Dr. Cindy Goody, PhD, MBA, RD, LDN, might sound like a perfectly named McDonaldland character. But she is the very real Senior Director of Menu Innovation – Ingredients & Nutrition for McDonald’s USA. She arrived after several years as a retail and clinical dietitian for HY-VEE Food Stores, Inc. in Iowa City, IA. She is a scholarly author and has also served as a faculty member for the Culinary Institute of America and Harvard School of Medicine Continuing Medical Education.

When McDonald’s is reviewing menu items or research, Dr. Goody is at the table. She develops plans that align McDonald’s U.S. food and nutrition strategies provides food and ingredient and nutritional science expertise and oversees nutritional information development and communication processes. .

She’s no Mayor McCheese, but “as a member of the Menu Innovation Team — think R&D — I have the opportunity to inform what’s goes into our food and beverage creations and how they’re prepared,” Goody says.

Fresh Evolution Started With Apple Slices In 2000

Goody traces McDonald’s ‘fresh’ evolution of the past two decades back to the addition of apple slices to the menu in 2000 as a Happy Meal option (they became an automatic part of the meal in 2011). She’s quick to point out that the company dished up more than 2 billion servings of fruit and low-fat dairy products in kids meals between 2012-2016.

McDonald’s salads: Colorful and nutritious

“It’s our customers who inform the direction we take,” Goody says. “In 2012, customers kept telling us, ’We want something more…I want a piece of fresh fruit that’s obviously portable, affordable, accessible and that my child can easily peel.’ Voila: the Cuties clementine. Think about that journey, the amount of fruit we’ve been able to introduce into the American diet — 78 million Cuties have been served since they launched in 2012.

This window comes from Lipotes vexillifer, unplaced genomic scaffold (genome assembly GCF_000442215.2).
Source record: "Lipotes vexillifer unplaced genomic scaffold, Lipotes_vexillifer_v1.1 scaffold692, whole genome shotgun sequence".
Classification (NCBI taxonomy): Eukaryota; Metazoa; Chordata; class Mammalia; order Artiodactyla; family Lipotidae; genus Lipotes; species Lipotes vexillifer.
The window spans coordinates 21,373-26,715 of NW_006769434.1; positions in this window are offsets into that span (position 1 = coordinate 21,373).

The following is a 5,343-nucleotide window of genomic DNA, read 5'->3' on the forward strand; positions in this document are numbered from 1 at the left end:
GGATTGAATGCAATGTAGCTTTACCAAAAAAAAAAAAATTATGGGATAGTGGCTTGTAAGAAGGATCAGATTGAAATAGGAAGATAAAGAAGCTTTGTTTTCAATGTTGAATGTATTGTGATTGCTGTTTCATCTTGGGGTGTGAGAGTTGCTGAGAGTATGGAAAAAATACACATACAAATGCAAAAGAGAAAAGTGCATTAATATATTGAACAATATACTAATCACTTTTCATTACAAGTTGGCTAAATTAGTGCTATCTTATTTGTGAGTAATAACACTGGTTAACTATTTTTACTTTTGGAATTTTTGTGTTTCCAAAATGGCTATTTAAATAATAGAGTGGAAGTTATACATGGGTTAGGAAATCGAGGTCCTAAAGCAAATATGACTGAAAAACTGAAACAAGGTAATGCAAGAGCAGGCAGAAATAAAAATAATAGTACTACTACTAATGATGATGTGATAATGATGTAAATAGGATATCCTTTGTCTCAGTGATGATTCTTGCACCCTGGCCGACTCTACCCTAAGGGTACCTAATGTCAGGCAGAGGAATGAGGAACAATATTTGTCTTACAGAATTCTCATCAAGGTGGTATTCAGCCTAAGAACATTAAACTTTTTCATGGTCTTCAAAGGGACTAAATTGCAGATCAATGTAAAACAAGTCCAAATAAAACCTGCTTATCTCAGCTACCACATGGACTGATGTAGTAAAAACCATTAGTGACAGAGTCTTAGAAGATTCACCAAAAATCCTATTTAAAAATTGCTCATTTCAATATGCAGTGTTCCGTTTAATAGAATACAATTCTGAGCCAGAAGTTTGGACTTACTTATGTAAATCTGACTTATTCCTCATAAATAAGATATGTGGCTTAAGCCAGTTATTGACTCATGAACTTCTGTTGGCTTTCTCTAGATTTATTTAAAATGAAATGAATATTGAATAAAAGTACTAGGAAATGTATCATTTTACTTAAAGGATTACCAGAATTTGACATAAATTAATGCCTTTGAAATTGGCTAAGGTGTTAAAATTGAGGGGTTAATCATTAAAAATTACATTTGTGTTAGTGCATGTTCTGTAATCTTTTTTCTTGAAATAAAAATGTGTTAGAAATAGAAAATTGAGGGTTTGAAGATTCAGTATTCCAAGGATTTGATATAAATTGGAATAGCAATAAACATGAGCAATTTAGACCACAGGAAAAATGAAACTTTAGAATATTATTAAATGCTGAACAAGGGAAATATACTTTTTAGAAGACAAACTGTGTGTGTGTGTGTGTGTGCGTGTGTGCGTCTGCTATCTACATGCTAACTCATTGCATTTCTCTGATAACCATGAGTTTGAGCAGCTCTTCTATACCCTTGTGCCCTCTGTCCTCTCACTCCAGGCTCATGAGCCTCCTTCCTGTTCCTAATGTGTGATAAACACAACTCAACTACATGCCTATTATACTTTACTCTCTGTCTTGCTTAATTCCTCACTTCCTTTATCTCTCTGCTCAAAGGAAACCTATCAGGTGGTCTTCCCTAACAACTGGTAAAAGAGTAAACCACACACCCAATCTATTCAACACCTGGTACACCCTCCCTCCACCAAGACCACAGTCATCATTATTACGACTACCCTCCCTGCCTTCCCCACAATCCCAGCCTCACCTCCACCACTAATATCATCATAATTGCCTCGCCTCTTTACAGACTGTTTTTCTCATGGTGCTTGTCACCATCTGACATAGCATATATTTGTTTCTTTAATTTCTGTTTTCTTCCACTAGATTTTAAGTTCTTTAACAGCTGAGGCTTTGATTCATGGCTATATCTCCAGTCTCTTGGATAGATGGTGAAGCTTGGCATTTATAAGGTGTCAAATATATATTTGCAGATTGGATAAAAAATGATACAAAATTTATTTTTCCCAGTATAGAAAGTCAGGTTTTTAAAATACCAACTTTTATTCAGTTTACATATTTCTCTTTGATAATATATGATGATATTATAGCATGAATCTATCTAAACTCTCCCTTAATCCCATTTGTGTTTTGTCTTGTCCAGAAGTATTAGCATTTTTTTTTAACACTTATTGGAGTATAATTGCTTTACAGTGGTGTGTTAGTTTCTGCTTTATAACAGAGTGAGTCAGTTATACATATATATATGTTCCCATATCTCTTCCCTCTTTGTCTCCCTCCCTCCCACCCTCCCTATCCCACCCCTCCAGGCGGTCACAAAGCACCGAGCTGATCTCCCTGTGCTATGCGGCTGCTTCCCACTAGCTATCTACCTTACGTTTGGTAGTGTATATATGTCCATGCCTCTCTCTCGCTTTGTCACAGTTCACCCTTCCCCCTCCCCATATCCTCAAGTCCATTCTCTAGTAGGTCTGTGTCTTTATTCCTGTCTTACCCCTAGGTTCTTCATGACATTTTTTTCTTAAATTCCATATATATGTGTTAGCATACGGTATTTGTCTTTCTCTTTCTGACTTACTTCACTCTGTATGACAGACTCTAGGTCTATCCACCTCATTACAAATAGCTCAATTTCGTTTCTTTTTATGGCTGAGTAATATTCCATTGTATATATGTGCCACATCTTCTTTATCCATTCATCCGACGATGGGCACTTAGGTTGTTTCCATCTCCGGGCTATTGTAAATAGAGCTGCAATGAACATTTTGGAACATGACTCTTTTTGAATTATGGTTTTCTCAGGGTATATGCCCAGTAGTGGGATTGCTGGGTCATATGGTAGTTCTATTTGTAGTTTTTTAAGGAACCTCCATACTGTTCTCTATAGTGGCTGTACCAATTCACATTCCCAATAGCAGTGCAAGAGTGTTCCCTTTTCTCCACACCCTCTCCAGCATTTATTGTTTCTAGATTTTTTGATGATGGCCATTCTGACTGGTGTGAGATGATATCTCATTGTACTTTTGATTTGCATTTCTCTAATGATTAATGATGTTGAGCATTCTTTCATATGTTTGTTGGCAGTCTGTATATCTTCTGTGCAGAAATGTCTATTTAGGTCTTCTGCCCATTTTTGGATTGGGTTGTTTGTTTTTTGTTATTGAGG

“In the U.S. we offer a side salad in lieu of fries as part of an extra value meal. In 2013 we offered blueberries for a limited time only in a yogurt parfait. We want to be mindful about what’s available to us in the United States. We’ll bring menu items on and off as it makes sense over the year. We’ve introduced different types of produce — last year at this time we updated our salad blend to include a variety of lettuces and baby spinach and kale and that all comes from our customers’ evolving palates. Put simply, we’re on a journey to be better and we have made a number of changes that our customers can feel good about because we understand now more than ever that people care about their food – where it comes from, what goes into it, and how it is prepared.”

Feeding The U.S. Population Every 11 Days

McDonald’s serves 27 million people in the U.S. daily — the equivalent of feeding the entire population every 11 days. That being the case, Goody and her colleagues realize they actually have the opportunity to flip the script, to change the perception of McDonald’s as the ultimate in junkfood to a force for better food around the world.

“It’s really about using our scale for good – put a different way, it’s like what the famous management guru Peter Drucker said about doing things right and doing the right thing,” Goody says.

Drucker said, “Management is doing things right leadership is doing the right things.”

A modern McDonald’s